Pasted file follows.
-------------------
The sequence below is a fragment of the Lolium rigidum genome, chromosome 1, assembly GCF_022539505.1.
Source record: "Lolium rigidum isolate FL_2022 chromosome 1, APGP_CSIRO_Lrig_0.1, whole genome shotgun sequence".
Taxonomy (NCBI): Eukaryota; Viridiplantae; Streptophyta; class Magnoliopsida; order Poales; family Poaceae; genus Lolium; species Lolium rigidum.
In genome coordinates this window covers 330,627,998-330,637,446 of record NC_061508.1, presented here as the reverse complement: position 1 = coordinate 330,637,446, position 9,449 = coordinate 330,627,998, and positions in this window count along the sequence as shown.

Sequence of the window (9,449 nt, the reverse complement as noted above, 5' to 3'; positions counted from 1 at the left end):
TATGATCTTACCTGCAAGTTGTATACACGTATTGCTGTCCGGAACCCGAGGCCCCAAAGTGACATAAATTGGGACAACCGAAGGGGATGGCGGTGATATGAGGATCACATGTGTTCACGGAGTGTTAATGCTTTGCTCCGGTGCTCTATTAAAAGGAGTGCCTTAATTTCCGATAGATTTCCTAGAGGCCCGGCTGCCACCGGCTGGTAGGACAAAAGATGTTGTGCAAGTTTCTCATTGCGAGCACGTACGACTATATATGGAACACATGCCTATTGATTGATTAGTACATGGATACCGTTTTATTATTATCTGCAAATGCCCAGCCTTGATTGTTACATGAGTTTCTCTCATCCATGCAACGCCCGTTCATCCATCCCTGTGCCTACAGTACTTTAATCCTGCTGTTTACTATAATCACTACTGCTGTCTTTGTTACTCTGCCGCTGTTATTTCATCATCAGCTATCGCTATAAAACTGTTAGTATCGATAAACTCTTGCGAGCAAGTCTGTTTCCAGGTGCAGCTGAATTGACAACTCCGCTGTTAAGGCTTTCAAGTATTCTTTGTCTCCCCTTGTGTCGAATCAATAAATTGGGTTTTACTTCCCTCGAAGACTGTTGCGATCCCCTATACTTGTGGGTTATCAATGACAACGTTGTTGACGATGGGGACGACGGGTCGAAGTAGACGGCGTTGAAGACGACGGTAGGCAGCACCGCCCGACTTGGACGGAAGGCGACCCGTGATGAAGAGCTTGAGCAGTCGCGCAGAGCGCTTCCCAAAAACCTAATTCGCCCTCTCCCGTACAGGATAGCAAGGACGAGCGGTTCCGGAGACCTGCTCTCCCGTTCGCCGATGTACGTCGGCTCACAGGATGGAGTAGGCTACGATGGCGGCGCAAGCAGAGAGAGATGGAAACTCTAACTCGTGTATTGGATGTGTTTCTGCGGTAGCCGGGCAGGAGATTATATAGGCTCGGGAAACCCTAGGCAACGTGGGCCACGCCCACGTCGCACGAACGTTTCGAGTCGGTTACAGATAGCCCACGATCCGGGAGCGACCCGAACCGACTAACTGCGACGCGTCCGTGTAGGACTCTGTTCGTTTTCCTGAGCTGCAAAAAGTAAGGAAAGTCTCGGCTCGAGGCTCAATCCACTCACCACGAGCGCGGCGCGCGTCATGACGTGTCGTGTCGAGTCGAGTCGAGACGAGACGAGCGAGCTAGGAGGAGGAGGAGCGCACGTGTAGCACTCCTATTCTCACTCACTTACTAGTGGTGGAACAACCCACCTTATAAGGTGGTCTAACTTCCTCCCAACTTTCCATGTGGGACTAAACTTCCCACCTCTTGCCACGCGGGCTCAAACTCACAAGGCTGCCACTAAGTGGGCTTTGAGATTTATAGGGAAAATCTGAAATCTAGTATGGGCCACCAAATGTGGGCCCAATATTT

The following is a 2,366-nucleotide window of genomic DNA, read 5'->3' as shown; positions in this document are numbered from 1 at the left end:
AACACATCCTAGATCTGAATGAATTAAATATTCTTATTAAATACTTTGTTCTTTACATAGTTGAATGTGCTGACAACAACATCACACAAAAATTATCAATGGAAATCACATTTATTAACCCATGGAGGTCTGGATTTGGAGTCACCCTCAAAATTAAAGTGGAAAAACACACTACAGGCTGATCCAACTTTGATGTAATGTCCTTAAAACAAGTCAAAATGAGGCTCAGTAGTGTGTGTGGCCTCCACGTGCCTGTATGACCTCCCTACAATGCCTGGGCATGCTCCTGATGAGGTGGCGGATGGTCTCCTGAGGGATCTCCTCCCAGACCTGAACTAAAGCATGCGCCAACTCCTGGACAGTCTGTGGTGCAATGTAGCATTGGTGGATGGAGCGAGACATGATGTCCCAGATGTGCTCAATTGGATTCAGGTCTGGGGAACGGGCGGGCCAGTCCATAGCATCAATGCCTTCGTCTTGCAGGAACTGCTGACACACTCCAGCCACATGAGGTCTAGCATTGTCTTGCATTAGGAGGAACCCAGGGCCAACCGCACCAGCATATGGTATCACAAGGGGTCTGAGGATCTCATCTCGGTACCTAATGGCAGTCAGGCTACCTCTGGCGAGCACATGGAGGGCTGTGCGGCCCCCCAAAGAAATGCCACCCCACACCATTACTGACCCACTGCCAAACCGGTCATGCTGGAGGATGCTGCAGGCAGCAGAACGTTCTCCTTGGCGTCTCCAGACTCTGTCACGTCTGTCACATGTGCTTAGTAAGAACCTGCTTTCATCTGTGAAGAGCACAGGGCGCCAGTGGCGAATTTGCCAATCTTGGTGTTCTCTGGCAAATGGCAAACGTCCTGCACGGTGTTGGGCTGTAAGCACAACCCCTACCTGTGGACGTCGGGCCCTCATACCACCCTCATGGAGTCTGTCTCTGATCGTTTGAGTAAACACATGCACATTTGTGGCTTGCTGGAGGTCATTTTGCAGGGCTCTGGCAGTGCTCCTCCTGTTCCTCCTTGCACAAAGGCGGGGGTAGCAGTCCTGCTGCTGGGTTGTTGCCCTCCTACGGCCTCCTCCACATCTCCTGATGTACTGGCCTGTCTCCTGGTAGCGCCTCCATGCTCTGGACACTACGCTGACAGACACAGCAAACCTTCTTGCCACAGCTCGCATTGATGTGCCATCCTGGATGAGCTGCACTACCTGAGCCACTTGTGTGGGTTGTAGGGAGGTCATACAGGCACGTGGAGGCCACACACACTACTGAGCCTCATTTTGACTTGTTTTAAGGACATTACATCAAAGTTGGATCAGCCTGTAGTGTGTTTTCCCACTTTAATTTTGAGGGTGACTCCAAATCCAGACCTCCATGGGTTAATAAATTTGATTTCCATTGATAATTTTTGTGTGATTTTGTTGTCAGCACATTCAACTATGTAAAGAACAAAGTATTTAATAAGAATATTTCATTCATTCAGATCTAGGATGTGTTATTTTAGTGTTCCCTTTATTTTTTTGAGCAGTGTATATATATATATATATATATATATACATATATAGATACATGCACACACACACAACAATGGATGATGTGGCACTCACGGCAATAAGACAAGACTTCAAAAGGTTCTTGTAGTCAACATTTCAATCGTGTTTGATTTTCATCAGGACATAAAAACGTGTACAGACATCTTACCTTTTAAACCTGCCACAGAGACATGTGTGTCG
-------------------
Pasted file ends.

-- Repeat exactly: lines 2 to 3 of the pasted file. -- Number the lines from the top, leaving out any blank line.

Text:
Source record: "Lolium rigidum isolate FL_2022 chromosome 1, APGP_CSIRO_Lrig_0.1, whole genome shotgun sequence".
Taxonomy (NCBI): Eukaryota; Viridiplantae; Streptophyta; class Magnoliopsida; order Poales; family Poaceae; genus Lolium; species Lolium rigidum.